Capacity for Care

Capacity for care (C4C), considered holistically, means meeting the needs of each cat admitted to a shelter, whether feral or friendly, stray or owner surrendered, young or old.

The Five Freedoms of Animal Welfare provide a framework to define what it means to meet the needs of any animal in confinement. In shelters, as in the farm animal context in which they were developed, meeting all five freedoms for all sheltered animals at all times is not possible. Indeed, individual freedoms may conflict with one another at times (the stress of vaccination to prevent disease, for instance). However, as goals for most animals most of the time, the Five Freedoms can help assess systems and guide strategic improvements.

Assuring capacity for care also supports success in meeting a Sixth Freedom, the freedom from euthanasia for cats that are neither terminally ill nor dangerous. Providing high quality housing and minimizing length of stay through pro-active management are two key factors in assuring capacity for care for every cat in the shelter.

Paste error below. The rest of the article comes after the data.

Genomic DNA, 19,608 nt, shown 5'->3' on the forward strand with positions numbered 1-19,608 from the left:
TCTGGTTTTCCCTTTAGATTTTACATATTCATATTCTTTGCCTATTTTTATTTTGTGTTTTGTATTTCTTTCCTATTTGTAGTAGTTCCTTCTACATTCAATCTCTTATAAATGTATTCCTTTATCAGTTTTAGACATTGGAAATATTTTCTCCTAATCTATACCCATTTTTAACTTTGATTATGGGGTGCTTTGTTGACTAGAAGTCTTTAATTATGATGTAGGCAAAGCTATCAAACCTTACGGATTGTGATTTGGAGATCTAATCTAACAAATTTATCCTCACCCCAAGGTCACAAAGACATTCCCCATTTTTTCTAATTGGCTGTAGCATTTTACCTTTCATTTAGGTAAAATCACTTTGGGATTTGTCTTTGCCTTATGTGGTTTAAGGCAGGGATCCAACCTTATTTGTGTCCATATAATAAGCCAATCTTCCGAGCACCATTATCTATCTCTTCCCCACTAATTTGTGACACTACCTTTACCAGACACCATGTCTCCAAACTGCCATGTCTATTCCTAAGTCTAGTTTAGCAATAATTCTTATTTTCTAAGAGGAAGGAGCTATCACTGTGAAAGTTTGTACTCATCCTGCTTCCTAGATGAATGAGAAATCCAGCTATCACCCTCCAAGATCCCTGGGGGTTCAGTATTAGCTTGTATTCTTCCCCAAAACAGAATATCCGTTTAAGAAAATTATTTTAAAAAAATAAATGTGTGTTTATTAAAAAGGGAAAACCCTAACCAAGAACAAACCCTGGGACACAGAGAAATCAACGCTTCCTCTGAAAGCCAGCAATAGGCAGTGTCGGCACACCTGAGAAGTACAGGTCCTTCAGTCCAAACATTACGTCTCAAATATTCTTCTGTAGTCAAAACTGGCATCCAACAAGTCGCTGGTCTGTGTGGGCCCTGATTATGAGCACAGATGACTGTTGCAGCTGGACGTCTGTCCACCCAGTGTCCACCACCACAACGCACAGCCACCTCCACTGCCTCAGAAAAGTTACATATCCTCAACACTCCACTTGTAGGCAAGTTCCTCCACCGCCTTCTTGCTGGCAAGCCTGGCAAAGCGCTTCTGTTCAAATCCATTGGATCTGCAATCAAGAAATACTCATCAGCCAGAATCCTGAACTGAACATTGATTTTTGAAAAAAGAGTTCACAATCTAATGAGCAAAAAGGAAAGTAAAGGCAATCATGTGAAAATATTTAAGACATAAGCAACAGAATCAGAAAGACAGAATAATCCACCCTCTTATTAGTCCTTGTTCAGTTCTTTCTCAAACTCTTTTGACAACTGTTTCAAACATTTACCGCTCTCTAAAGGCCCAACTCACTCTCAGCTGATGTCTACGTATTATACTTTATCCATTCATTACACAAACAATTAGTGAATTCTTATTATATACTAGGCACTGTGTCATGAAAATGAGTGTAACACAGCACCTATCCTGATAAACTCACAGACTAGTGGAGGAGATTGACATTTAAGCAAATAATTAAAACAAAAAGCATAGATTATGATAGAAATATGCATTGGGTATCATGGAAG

The Association of Shelter Veterinarian’s Guidelines for Standards of Care in Animal Shelters warns:

Every sheltering organization has a maximum capacity for care, and the population in their care must not exceed that level.

On the surface, this seems like a simple and logical statement. Operating within an organization’s ability to provide care is the foundation on which all other guidelines for care must rest. If the facility is insufficient to provide appropriate housing, if staff members don’t have time to keep animals clean and well fed, if the environment is barren of enrichment due to limited resources, inevitably some elements of animals’ mental or physical well-being will be compromised.

However, what exactly are the required elements of care that define an organization’s maximum capacity? And knowing these, how can an organization ensure that the number of animals in their care does not routinely exceed this capacity, while still serving the community, meeting their mission, and saving as many lives as possible?

These are critical questions. Fortunately the answers are not as complex or elusive as they might seem.

  • Defining Capacity for Care

  • Numbers, Capacity, and the Sixth Freedom

  • Bringing Capacity for Care into Balance

  • Benefits of Reducing Length of Stay

  • Housing, Length of Stay, and Capacity for Care

  • Start with Housing

  • Getting the Numbers Right: How Much Capacity is Enough?